Sunday, May 25, 2014
Tuesday, December 24, 2013
We might initially guess that about half the difference is environmental (say, due to differences in diet) and about half genetic, and might consider the possibility that the difference is all genetic or all environmental to be the extreme cases. But that would be a mistake: it's quite possible that the environmental and genetic factors tend to work in opposite directions, and so the observed difference could be "more than all" due to one or the other. Making the simplifying assumption that all environmental differences act through diet, and that there are no synergistic effects between the genes and the diet, we could determine the answer we seek by equalizing the diets. If the difference in heights in our new experimental population is smaller than the previous difference but keeps the same sign, we can conclude that indeed the factors act in the same direction, and can calculate what fraction of the previous difference was genetic and what fraction was environmental.
But it could be that after we equalize the diets, the difference becomes even larger than before. In that case, the previous difference was more than 100% genetic, with environmental differences acting in the opposite direction. Conversely, it could be that after equalizing the diets, the previously "tall" island is now the "short" island. In that case, the previous difference was more than 100% environmental, with genetic effects working in the opposite direction.
Of course, we can't actually perform this kind of experiment. It is unethical and impractical.
The point is, where there are multiple factors at play, a 100% factor isn;t necessarily the whole story. It isn't even necessarily the most important factor. If one factor is is by itself responsible for 100% of an observed effect, that only means that the other factors taken as an aggregate cancel each other out. It does not mean they are insignificant by themselves. It is even possible that the 100% factor is not the most important factor.
Sunday, September 22, 2013
Sunday, January 27, 2013
The simplest conception of production is "making stuff". But of course, one can't make something out of nothing. All one can do is transform things, hopefully into a more useful form.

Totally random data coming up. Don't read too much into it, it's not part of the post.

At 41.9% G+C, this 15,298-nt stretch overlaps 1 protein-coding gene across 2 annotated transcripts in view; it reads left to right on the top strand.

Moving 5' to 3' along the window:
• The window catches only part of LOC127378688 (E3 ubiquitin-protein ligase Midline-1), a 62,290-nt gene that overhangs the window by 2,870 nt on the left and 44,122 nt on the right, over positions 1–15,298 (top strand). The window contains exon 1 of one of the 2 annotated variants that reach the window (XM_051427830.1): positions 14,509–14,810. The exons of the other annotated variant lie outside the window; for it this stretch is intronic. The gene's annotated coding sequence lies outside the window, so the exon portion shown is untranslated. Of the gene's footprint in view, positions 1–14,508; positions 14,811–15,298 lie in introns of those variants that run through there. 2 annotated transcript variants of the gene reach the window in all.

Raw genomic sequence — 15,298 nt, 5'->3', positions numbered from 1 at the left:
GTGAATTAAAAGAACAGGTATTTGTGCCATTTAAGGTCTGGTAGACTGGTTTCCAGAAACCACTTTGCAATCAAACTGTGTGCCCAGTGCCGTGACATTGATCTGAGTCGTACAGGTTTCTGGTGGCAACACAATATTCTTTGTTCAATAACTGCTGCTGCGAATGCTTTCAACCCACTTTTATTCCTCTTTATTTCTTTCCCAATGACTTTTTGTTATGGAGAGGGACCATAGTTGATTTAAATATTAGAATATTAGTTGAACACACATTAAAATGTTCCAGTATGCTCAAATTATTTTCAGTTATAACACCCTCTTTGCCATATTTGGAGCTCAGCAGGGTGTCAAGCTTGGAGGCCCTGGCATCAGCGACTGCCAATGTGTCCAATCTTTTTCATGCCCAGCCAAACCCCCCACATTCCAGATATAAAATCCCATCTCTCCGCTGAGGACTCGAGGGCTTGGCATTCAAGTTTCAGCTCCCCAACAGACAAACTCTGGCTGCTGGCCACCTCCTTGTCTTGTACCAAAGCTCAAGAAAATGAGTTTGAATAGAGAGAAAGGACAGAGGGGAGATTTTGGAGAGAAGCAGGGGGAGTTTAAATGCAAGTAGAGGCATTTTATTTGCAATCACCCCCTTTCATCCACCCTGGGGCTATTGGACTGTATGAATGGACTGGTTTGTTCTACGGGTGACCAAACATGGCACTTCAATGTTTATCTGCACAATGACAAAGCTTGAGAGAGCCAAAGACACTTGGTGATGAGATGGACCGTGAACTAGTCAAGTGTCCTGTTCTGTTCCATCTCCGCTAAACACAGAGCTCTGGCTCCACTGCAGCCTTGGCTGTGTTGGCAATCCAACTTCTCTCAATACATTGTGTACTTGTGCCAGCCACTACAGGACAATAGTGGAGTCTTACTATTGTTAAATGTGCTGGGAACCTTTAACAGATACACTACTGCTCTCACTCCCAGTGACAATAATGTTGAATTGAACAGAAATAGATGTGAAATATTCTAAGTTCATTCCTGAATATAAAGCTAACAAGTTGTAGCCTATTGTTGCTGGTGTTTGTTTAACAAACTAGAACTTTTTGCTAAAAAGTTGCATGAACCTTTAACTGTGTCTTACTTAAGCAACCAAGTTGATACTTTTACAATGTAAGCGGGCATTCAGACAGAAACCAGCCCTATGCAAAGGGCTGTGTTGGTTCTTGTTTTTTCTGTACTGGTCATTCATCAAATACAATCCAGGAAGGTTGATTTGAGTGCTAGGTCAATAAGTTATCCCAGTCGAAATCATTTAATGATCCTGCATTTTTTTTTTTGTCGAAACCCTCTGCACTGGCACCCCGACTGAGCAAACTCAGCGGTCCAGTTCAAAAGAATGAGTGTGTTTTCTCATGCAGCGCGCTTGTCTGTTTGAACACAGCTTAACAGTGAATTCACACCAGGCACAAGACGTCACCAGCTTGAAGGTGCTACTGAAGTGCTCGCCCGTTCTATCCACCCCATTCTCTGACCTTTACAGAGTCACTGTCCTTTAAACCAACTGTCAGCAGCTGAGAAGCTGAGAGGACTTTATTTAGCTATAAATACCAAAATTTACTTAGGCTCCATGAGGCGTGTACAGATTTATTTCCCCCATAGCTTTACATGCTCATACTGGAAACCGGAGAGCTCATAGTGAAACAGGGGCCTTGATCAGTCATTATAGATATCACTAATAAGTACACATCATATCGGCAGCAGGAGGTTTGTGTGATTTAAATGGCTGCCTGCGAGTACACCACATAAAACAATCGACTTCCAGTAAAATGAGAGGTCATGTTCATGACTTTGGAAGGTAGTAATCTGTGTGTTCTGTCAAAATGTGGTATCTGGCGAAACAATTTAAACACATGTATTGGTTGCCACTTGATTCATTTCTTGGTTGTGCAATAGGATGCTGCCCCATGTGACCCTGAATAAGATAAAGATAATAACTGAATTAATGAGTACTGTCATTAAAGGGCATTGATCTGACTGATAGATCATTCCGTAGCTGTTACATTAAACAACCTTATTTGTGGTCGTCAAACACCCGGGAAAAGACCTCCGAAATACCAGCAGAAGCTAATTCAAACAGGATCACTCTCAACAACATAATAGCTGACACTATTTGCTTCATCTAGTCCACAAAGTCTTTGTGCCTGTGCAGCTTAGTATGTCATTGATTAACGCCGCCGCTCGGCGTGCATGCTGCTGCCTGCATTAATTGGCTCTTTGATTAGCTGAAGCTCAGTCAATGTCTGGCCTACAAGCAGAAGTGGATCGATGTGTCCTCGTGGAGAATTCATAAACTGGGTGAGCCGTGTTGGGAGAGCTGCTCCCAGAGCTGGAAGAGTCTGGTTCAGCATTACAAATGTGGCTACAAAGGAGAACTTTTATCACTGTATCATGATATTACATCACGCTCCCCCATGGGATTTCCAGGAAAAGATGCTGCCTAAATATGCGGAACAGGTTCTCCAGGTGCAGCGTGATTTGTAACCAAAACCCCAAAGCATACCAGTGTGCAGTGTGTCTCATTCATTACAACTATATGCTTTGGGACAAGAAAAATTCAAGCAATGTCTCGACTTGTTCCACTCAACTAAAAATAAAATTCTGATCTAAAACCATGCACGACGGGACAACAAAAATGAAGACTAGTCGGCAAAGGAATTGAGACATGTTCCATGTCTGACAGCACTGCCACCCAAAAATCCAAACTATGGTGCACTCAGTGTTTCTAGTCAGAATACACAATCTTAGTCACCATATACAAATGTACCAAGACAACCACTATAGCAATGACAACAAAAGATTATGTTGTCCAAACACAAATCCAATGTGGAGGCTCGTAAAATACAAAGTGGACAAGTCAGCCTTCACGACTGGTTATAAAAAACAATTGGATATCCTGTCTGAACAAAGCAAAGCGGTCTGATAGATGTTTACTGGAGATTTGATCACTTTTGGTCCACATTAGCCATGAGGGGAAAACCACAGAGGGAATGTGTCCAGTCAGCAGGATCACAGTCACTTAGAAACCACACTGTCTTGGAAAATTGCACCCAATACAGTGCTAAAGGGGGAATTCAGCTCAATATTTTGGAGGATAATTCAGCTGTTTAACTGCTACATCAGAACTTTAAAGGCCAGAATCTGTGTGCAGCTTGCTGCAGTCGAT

Productive capacity, therefore, is the ability to transform goods from one form into another. In the modern world, this often means highly specialized machinery for transforming particular kinds of "raw materials" into particular kinds of "finished products". The machinery is very effective for this particular purpose, but may be virtually useless for anything else. It is tempting to think of underutilized capacity as wasted resources, and in some cases this may be true. But in other cases it is very much the contrary. "Overproduction" is a misleading word; producing "goods" that no one wants is not merely wasted effort, it is also turning usable raw materials into trash.
The same fundamental error behind thinking that "production" is always good and that unused productive capacity is wasted is behind the idea of "economic stimulus", at least in its most stupid form. Keynes really did suggest that it might be useful for the economy to "employ" men in digging holes to bury jars of money and then digging them up again. It seems obvious that the dubious benefits of transferring money to these "workers" could just as easily be achieved by keeping them on the dole. Bullshit statistics would indicate that people would be transferred from the "unemployed" to the "employed" category, but this transfer would not be in any practical sense true. It is true that keeping them occupied would leave them less opportunity to create trouble, but it would also leave them less opportunity to get anything actually useful done. On balance, for most people, this should be a bad trade.
Sunday, January 23, 2011